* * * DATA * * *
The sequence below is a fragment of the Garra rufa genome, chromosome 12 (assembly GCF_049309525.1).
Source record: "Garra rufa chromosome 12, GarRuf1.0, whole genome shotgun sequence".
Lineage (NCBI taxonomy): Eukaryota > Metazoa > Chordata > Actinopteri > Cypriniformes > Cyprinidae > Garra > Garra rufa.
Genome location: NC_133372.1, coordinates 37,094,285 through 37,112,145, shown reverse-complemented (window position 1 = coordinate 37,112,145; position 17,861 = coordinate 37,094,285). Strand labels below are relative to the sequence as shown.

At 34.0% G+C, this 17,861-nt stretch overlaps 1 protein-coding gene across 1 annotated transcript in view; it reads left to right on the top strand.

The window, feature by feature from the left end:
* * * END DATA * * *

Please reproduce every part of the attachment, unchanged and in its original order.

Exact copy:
The sequence below is a fragment of the Garra rufa genome, chromosome 12 (assembly GCF_049309525.1).
Source record: "Garra rufa chromosome 12, GarRuf1.0, whole genome shotgun sequence".
Lineage (NCBI taxonomy): Eukaryota > Metazoa > Chordata > Actinopteri > Cypriniformes > Cyprinidae > Garra > Garra rufa.
Genome location: NC_133372.1, coordinates 37,094,285 through 37,112,145, shown reverse-complemented (window position 1 = coordinate 37,112,145; position 17,861 = coordinate 37,094,285). Strand labels below are relative to the sequence as shown.

At 34.0% G+C, this 17,861-nt stretch overlaps 1 protein-coding gene across 1 annotated transcript in view; it reads left to right on the top strand.

The window, feature by feature from the left end: